PETALING JAYA: A year after the implementation of a national minimum wage, things are heating up again with a proposal to review the RM900 ceiling upwards.
The Malaysian Employers Federation (MEF), which opposed the previous ceiling, wants the minimum wage to stay put at RM900, but trade unions are clamouring for it to be raised to and standardised at RM1,200.
This is following the completed review of the policy by the National Wages Consultative Council which submitted its recommendations to the Human Resources Ministry recently.
Sources close to the council revealed that there were differences in opinion among the stakeholders involved, but they had “agreed to disagree”.
“MEF wants the current minimum wage to remain.
However, the MTUC (the Malaysian Trades Union Congress) wants the minimum wage to be raised to RM1,200 and for it to be standardised across the peninsula and Sabah and Sarawak.”
The source said the Government had proposed RM1,000 as the revised minimum wage.
“The council has submitted its feedback to the ministry for deliberation.
“We hope the Government will come up with a fair decision to all,” said a source to The Star.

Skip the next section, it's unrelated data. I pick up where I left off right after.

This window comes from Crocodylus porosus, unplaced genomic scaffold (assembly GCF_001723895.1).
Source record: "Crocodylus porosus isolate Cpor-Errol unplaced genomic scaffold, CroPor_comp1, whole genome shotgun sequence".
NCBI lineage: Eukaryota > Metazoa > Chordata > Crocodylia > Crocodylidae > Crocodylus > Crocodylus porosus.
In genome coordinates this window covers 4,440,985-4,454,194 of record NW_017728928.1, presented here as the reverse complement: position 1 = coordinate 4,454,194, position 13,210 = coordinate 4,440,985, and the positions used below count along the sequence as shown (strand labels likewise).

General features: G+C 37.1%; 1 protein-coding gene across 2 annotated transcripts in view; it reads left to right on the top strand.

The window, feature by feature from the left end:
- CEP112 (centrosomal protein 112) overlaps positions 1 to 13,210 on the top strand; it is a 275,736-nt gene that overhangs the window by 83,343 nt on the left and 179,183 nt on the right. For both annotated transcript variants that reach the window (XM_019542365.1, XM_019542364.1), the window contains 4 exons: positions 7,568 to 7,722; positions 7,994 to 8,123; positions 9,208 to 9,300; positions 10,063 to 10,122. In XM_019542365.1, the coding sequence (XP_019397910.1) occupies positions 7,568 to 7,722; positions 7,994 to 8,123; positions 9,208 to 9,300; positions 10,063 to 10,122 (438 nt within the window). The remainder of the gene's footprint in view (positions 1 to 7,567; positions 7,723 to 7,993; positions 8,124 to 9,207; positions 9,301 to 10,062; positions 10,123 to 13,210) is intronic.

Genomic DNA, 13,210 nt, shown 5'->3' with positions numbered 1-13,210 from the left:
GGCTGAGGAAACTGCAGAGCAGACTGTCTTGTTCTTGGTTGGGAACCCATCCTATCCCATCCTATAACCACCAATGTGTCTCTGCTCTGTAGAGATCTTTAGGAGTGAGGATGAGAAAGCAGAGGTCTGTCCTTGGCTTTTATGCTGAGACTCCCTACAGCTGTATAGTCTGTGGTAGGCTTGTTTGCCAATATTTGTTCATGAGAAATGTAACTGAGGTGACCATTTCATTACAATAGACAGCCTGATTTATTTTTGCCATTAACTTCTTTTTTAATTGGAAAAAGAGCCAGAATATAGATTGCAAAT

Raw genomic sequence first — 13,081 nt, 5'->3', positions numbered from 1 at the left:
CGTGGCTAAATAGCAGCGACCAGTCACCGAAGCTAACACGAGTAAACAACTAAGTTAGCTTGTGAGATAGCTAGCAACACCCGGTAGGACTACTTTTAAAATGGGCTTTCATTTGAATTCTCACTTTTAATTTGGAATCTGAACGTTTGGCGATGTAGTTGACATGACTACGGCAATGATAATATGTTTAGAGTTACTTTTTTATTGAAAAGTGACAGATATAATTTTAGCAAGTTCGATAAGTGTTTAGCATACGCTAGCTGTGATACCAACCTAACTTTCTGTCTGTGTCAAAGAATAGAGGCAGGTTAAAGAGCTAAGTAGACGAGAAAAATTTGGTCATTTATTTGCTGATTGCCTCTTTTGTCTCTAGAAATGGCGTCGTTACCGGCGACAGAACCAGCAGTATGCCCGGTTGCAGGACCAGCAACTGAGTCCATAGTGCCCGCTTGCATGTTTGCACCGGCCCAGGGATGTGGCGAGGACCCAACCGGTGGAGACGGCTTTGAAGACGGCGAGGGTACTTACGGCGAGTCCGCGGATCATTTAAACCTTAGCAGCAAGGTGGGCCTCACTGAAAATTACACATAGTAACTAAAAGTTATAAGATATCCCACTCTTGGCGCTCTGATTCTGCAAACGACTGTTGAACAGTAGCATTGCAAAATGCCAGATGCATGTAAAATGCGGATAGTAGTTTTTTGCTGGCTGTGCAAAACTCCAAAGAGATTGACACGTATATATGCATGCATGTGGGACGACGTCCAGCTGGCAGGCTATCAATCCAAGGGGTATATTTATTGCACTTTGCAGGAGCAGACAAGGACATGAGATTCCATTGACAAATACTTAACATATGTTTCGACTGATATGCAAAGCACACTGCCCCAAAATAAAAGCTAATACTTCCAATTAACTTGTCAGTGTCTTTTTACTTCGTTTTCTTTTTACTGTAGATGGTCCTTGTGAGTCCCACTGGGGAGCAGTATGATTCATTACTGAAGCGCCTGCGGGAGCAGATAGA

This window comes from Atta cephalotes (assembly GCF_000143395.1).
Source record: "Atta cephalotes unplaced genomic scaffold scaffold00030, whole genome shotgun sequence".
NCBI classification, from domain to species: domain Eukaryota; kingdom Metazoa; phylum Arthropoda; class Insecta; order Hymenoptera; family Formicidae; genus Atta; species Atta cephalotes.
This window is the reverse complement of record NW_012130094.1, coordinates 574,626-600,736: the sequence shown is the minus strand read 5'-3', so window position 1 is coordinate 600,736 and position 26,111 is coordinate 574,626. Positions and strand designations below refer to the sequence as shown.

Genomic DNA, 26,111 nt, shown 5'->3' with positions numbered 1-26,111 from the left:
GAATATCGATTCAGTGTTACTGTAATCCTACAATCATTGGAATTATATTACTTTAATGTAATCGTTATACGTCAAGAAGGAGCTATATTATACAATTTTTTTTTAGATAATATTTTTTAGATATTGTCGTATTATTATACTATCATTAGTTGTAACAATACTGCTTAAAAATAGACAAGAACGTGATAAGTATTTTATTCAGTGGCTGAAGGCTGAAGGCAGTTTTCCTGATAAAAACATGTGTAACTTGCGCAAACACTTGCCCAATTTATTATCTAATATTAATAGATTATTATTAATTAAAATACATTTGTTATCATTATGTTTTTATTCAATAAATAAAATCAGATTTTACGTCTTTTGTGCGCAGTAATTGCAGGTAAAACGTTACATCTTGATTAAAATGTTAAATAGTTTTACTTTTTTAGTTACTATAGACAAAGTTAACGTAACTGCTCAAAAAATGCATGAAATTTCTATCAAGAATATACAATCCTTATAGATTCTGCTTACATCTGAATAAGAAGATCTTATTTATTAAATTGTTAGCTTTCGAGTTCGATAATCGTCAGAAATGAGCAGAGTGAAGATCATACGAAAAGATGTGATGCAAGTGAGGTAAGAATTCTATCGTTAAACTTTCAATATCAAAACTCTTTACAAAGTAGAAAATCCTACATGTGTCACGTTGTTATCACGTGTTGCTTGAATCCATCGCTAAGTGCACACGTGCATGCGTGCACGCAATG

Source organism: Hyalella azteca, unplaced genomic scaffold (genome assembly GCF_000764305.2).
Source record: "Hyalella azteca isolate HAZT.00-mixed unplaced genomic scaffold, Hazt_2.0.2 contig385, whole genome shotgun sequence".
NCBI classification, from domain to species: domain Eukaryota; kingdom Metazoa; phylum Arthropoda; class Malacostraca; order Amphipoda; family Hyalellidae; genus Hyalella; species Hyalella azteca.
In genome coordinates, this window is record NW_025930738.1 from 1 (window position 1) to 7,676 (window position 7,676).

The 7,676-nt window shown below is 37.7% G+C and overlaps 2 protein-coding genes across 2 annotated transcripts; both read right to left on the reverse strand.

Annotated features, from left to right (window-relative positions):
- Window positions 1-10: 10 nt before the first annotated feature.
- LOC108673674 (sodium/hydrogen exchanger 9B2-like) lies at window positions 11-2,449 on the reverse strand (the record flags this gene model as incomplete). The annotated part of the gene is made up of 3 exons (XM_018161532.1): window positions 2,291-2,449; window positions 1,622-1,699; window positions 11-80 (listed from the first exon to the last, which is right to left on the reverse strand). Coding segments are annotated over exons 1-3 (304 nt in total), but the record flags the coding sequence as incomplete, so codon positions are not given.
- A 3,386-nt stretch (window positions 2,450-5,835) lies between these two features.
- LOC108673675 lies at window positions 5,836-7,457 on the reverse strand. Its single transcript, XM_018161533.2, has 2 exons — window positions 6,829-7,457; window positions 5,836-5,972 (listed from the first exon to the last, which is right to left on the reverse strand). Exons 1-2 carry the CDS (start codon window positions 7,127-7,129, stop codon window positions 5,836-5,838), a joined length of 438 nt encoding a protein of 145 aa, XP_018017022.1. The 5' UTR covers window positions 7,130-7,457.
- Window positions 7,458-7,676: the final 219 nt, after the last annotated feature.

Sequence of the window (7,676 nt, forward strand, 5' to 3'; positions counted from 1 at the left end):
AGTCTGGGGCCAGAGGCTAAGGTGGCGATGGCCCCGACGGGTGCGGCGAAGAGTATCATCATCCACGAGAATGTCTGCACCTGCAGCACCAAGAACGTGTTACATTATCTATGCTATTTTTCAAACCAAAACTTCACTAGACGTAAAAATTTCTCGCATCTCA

Another source said that the final decision would be announced by Human Resources Minister Datuk Seri Richard Riot soon, adding that it could be as early as next month.
Richard was reported to have said recently that details of the revised minimum wage policy would be announced once the Cabinet gave its approval with him saying that “there will be a little change” involved.
The minimum wage policy, which was enforced in January last year, requires employers with six or more workers to pay their employees a minimum wage of RM900 monthly in peninsular Malaysia and RM800 in Sabah, Sarawak and Labuan.
MTUC recently called on the Government to increase salaries by at least 6% citing the minimum wage as insufficient to deal with rising costs.
When contacted, MEF executive director Datuk Shamsuddin Bardan said it was the federation’s view that the current figure of RM900 should stay as it was deemed reasonable at this time.
“Increasing the minimum wage should be avoided due to the current sluggish economic situation and the drop in fuel prices, along with its ripple effects,” he said.
Shamsuddin said employers were still trying to “adjust” to the existing minimum wage.